The spread of wildings

Many conifer species – such as pines and firs – benefit New Zealand . But certain species, and plantings in some places, can seed wilding trees that quickly spread.

Clarence River web Side by Side Image Wildings

Spreading wilding conifers on Clarence River, Marlborough

Conifer seeds can be blown many kilometres by wind, and have spread into areas such as farmland, the high country (including above the native bush line) and public conservation land. Seedlings quickly infest an area. If they aren’t removed, they can grow into dense, impenetrable wilding conifer forests. They often grow in mixed species groups, and their timber has either no value, or costs too much to remove because of access problems and density.

The spread of wilding conifers threatens our productive farmland and economy, our uniquely Kiwi ways of life, and our iconic landscapes and native ecosystems, tourism opportunities and our national economy.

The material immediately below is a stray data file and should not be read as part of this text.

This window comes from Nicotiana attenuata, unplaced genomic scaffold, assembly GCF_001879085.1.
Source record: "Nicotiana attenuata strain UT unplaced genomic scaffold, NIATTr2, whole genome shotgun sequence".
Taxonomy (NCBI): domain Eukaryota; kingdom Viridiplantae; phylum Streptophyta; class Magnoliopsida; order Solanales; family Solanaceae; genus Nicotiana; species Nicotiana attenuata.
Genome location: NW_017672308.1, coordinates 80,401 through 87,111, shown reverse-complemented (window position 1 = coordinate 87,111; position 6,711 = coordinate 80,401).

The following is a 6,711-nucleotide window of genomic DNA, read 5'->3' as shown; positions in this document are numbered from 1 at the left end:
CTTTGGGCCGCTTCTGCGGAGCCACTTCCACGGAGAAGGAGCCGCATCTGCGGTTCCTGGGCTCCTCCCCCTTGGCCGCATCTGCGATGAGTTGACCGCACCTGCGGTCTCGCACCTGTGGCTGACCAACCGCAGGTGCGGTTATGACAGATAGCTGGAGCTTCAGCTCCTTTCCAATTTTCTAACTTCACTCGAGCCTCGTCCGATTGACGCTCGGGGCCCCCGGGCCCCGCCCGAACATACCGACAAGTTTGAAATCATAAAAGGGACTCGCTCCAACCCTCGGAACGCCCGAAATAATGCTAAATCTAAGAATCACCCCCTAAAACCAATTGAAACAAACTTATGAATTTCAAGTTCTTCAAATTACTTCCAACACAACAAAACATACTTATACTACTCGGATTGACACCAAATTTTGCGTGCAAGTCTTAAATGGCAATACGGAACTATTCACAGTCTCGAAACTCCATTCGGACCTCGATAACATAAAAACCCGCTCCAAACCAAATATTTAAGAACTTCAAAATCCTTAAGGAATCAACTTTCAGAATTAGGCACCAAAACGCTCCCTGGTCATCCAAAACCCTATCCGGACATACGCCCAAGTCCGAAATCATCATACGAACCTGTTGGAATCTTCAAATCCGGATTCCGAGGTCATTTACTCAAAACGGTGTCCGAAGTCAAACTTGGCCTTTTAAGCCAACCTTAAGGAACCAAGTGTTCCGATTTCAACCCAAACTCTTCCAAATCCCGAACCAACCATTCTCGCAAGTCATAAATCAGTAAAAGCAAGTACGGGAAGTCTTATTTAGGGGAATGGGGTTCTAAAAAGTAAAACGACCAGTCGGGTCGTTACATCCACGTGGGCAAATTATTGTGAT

By the early 2000s, many individuals and groups saw the spread of wilding seedlings from conifer plantings as a serious problem. By 2016, this spread affected over 2 million hectares – an area larger than all our commercial forests combined.

web wilding graph3

Follow the links below to learn about wilding conifers effects on farmland, ecosystems, and biodiversity and water.

We can control wilding conifers

Despite the huge areas of land threatened by wilding conifers, these are one of New Zealand’s easiest weed problems to deal with. Their seedlings are easily spotted and seeds seldom survive in the soil beyond five years.

We are now making good progress with our national efforts to contain and control these weeds.

Many committed individuals and groups have already taken big steps to control New Zealand’s wildings, and they could use your help. See our Community groups page (quick link below) for groups in your area and other ways to help.

Not just a Kiwi problem

New Zealand is not alone with this wilding conifer crisis. Other southern hemisphere countries, including South Africa, Australia, Chile and Argentina, also introduced spread-prone conifer trees for forestry and erosion control. Now they’ve become invasive weeds in these countries, too.

 

Community Wilding Conifer Control

Find a community group near you who are controlling wilding conifers

Landholders

Controlling wilding conifers on your place